When we were dating, I think my husband secretly held the same thoughts as your SO, but never said anything because he knew there would be a shit storm. Then, after we got married he saw the piles of essays around the house, and he realized that when he went to bed at midnight after a 14 hr day at the office, I was still staying up until 2 marking and prepping(and I wasn't able to take naps on the weekend like him because those piles of marking are a constant part of the decor in our house). Now whenever we run into someone who questions how busy I could really be, he is very vocal about how many extra hours I put in.

Gomushin Girl said...

And that is the reason that the program I came to teach with not only makes people go through six weeks of training, part of that training includes co-teaching middle school students. Best that they realize the almighty terrors they're expected to control are not pushovers, and taking charge in the classroom is not easy. I very vividly remember the physical exertions of being a teacher, too - 90% of the day you're up on your feet, checking to make sure they're on task, heading over to this corner to answer a question, back to the front to write something on the board, getting the kid in the corner to stop eating the curtains . . . I used to come home absolutely beat, and my maximum course load was 5 classes in a day. People who think this is easy work are delusional.

FromNoonaWithLove said...
This comment has been removed by the author.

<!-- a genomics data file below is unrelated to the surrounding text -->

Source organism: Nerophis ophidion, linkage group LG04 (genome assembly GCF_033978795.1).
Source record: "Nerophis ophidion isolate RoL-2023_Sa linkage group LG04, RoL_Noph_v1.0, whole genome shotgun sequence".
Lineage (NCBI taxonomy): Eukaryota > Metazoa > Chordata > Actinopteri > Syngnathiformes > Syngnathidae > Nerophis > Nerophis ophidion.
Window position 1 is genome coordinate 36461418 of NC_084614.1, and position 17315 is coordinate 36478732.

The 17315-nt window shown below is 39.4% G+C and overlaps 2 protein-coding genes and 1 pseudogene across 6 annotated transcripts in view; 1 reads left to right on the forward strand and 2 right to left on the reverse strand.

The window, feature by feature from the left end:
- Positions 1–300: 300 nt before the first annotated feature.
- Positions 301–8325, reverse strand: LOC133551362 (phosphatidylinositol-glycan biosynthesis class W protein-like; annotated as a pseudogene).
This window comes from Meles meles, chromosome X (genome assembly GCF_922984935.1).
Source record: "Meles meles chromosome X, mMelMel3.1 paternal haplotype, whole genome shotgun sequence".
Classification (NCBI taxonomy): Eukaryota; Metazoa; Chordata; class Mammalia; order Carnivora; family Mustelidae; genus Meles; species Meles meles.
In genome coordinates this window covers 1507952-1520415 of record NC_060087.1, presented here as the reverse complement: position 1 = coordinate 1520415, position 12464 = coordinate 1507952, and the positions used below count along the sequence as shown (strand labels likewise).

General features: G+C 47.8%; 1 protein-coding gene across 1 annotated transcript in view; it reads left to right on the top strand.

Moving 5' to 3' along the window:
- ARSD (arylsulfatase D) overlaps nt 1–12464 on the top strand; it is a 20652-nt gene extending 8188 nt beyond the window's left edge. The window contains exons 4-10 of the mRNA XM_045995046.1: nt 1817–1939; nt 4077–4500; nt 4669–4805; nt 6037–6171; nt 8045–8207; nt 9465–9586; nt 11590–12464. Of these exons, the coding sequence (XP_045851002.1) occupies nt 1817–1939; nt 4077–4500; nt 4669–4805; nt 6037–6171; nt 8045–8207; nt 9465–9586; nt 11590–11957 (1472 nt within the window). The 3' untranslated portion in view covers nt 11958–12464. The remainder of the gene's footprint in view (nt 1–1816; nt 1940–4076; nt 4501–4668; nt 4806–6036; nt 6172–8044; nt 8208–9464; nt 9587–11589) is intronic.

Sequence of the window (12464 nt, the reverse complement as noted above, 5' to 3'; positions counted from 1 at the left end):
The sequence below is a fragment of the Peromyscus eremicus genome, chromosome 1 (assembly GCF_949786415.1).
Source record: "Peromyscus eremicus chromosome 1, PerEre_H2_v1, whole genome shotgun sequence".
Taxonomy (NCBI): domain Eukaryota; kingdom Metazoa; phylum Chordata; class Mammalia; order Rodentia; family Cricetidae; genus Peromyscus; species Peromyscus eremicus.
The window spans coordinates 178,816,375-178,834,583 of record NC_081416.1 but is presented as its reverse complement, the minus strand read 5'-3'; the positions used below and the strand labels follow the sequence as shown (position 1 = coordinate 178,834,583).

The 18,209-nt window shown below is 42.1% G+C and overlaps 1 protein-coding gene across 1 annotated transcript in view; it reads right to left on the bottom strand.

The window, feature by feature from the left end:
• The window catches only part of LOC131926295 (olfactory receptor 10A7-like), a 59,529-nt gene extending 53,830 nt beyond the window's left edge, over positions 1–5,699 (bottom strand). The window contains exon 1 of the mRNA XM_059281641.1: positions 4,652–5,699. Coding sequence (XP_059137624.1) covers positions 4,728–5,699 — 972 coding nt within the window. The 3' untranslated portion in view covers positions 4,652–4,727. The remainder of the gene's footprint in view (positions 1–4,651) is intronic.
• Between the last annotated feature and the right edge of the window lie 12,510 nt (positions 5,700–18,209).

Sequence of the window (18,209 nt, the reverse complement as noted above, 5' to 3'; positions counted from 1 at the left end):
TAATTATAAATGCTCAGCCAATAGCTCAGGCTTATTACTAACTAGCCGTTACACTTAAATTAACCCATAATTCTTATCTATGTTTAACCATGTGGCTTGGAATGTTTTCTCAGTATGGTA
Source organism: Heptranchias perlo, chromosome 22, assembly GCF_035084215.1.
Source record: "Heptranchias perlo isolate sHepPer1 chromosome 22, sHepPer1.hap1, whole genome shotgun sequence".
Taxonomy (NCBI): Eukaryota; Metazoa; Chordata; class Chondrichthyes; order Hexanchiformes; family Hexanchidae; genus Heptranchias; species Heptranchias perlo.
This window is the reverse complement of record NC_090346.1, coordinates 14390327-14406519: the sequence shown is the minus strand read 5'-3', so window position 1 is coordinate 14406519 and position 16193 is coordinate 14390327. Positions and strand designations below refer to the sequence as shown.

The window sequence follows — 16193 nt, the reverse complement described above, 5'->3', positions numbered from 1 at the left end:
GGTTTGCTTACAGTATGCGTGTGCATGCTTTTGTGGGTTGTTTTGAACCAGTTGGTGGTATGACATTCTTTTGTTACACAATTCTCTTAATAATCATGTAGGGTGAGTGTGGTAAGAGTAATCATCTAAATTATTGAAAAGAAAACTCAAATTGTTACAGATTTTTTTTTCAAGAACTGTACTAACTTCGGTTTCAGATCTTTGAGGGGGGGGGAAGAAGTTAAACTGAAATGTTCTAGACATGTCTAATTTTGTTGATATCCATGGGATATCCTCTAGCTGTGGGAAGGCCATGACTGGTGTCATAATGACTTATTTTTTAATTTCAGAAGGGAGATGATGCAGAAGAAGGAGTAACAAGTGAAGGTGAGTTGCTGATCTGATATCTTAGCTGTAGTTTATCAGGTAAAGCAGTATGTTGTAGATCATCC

FromNoonaWithLove said...

"Hagwon teachers only deal with a fraction of all of that".

Beg to differ!! Students at my old hagwon spent an average of twelve hours there a week. Two thirds of these were with their foreign teacher. If there is any child harboring so much as a hint of an attitude problem or behavioural disorder you can be sure as hell that it will have manifested itself by the ninth flipping hour they’ve had to spend in your classroom that week. Also, parents are less likely to pull a child out of a hagwon class because he or she is ill, simply because they will have already paid heftily and in advance for it. I’ve taught kids having to sporadically having to run out of the room to vomit because their Mothers would literally not let them come home. Although I know that this is a common theme across the both public and private school board.

You’re right that in theory hagwon teachers should have it easier because they’re generally teaching students of a higher level than those at a public school, and to an extent, I do agree. But this grace *often* gets made redundant when the above-national-average student you’re teaching has, in order to please her parents, been placed in a class literal light-years beyond the level at which she should be. In my experience that intermediate-level student often may as well be a pre-beginner, if what you’re being forced to 'teach' them is a text you yourself found challenging when studying it during the third year of your own English Literature degree.